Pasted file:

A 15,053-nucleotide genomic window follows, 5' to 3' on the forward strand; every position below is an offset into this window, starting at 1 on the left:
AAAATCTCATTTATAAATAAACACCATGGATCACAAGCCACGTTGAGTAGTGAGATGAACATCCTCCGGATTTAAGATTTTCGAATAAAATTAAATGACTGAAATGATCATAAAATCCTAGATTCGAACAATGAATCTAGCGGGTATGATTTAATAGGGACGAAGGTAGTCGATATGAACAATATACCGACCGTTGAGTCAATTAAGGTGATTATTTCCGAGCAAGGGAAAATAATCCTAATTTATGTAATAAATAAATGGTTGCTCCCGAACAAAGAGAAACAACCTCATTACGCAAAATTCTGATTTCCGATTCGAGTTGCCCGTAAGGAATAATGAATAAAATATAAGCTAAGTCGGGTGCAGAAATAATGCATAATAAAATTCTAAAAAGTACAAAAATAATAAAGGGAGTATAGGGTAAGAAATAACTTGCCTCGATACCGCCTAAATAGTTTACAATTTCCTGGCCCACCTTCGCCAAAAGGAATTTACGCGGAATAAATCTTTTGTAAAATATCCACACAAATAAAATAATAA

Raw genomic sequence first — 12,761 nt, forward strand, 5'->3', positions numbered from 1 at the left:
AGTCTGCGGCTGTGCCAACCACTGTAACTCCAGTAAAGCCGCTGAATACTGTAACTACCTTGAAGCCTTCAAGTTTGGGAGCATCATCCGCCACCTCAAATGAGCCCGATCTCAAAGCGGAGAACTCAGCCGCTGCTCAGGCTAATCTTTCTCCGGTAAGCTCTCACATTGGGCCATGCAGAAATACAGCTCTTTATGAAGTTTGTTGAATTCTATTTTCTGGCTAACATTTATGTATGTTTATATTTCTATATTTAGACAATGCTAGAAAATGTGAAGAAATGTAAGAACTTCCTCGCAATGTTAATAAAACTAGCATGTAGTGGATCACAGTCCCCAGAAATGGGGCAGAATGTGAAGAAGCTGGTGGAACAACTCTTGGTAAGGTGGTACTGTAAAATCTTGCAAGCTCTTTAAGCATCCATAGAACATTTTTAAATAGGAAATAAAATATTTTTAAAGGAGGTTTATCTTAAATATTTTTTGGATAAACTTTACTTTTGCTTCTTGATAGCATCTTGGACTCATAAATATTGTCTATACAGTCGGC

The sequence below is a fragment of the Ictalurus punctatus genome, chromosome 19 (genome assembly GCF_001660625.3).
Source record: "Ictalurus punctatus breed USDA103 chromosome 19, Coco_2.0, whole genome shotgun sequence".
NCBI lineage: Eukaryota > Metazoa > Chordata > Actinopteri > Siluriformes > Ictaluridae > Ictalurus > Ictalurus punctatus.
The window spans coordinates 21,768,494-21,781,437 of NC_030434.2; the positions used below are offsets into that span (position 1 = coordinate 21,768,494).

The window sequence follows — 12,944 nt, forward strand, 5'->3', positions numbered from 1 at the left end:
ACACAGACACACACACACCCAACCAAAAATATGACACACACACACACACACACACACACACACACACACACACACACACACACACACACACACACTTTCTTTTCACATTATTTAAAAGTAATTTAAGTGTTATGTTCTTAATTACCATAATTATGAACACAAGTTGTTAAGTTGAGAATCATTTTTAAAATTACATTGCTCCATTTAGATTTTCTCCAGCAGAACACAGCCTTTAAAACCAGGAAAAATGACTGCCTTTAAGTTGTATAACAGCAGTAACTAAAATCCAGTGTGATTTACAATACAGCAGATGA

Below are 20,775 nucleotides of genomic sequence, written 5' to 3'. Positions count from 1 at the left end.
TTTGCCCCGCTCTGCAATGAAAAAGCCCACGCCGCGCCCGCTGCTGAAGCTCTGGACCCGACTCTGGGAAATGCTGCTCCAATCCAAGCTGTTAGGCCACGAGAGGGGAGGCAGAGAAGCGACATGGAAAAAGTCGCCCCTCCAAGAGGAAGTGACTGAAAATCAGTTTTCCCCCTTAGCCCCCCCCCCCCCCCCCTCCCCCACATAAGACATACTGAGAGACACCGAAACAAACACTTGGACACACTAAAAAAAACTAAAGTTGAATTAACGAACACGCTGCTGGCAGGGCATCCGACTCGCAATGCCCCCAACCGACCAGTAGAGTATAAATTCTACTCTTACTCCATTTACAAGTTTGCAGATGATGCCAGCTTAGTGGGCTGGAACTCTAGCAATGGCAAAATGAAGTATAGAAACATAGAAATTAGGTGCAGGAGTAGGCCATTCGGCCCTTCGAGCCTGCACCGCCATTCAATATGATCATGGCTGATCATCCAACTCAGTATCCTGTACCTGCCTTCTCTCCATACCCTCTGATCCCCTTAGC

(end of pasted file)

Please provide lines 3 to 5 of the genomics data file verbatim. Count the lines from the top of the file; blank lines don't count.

Raw genomic sequence first — 12,761 nt, forward strand, 5'->3', positions numbered from 1 at the left:
AGTCTGCGGCTGTGCCAACCACTGTAACTCCAGTAAAGCCGCTGAATACTGTAACTACCTTGAAGCCTTCAAGTTTGGGAGCATCATCCGCCACCTCAAATGAGCCCGATCTCAAAGCGGAGAACTCAGCCGCTGCTCAGGCTAATCTTTCTCCGGTAAGCTCTCACATTGGGCCATGCAGAAATACAGCTCTTTATGAAGTTTGTTGAATTCTATTTTCTGGCTAACATTTATGTATGTTTATATTTCTATATTTAGACAATGCTAGAAAATGTGAAGAAATGTAAGAACTTCCTCGCAATGTTAATAAAACTAGCATGTAGTGGATCACAGTCCCCAGAAATGGGGCAGAATGTGAAGAAGCTGGTGGAACAACTCTTGGTAAGGTGGTACTGTAAAATCTTGCAAGCTCTTTAAGCATCCATAGAACATTTTTAAATAGGAAATAAAATATTTTTAAAGGAGGTTTATCTTAAATATTTTTTGGATAAACTTTACTTTTGCTTCTTGATAGCATCTTGGACTCATAAATATTGTCTATACAGTCGGC

The sequence below is a fragment of the Ictalurus punctatus genome, chromosome 19 (genome assembly GCF_001660625.3).